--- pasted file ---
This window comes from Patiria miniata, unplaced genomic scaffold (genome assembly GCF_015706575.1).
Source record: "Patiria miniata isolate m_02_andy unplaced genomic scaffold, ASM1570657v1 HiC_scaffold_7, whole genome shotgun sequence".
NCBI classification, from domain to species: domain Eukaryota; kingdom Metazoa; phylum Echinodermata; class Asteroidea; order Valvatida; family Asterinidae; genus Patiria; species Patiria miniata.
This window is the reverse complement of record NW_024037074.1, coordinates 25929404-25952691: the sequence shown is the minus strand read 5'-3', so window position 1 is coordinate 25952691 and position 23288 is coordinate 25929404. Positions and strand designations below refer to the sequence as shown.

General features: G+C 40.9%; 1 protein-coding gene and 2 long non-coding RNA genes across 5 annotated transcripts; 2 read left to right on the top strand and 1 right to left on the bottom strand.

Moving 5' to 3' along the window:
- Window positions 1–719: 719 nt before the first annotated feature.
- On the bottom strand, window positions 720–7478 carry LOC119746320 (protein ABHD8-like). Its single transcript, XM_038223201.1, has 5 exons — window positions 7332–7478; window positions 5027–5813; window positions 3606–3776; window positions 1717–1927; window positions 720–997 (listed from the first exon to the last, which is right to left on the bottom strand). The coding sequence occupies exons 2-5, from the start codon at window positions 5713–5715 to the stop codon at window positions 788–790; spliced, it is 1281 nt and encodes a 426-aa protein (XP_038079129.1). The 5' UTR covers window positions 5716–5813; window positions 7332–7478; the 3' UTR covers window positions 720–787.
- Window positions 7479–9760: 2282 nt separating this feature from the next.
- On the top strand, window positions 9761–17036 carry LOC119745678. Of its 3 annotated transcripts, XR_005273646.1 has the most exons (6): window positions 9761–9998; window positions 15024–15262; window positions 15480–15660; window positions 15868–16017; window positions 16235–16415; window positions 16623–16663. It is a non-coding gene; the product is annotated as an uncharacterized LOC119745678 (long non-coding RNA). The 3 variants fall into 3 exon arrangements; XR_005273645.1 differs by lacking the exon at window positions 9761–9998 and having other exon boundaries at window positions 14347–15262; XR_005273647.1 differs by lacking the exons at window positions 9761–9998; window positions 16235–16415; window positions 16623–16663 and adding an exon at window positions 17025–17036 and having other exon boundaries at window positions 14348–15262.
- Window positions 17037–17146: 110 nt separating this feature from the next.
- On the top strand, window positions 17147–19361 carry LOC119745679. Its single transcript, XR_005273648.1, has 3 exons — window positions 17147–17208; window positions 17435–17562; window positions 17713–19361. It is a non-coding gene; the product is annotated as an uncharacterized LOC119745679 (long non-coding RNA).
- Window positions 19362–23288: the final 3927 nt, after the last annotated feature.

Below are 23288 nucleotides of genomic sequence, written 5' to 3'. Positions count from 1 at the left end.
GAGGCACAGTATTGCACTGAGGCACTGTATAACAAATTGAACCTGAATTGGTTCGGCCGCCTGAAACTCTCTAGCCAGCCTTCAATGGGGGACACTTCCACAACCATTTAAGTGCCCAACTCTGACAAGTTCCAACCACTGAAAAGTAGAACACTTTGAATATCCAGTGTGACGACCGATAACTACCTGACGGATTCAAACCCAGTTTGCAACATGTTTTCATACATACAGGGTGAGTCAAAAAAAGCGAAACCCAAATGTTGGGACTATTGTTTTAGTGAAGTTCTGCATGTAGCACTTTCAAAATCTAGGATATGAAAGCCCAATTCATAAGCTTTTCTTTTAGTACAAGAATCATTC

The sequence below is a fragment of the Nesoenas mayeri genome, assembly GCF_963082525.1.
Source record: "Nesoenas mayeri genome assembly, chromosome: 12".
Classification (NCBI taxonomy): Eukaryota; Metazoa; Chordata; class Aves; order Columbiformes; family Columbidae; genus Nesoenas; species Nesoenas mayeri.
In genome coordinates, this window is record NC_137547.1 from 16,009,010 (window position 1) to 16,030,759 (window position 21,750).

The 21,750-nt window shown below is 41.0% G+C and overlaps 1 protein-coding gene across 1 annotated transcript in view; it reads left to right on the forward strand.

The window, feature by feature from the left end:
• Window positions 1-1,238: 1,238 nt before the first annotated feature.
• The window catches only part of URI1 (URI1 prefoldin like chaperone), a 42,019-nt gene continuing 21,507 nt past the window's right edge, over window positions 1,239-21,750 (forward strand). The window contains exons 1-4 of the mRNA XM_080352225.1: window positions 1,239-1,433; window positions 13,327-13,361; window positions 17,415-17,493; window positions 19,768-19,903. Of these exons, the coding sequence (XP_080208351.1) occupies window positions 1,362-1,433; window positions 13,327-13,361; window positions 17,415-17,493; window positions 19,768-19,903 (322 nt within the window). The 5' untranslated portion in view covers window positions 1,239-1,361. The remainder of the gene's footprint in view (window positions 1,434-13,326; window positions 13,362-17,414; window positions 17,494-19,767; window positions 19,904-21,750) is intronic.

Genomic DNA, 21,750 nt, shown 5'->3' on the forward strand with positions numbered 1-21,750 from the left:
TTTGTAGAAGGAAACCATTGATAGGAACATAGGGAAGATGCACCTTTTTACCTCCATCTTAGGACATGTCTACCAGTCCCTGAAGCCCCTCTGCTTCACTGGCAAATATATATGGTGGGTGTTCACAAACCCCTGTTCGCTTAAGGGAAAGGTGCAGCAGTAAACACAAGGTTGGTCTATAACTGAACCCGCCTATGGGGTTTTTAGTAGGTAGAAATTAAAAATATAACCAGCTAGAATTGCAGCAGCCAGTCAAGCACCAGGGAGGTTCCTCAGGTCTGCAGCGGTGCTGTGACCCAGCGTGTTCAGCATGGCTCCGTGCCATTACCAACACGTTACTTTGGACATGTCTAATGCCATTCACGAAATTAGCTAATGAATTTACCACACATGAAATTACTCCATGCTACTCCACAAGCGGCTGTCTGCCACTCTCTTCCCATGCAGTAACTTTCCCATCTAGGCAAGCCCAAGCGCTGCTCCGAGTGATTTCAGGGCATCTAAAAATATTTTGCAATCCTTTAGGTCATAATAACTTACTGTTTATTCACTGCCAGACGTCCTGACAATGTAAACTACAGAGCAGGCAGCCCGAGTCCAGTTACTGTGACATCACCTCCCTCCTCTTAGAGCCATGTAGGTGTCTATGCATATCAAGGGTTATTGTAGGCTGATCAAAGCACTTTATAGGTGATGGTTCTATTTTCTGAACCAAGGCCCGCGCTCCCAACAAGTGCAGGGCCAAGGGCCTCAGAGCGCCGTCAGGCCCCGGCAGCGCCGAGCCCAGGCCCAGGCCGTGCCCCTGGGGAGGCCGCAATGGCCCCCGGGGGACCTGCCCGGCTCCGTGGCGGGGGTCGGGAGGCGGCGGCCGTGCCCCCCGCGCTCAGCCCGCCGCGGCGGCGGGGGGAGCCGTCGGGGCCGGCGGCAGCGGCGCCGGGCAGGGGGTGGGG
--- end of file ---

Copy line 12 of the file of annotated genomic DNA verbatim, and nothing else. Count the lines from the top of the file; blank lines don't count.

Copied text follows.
- On the top strand, window positions 17147–19361 carry LOC119745679. Its single transcript, XR_005273648.1, has 3 exons — window positions 17147–17208; window positions 17435–17562; window positions 17713–19361. It is a non-coding gene; the product is annotated as an uncharacterized LOC119745679 (long non-coding RNA).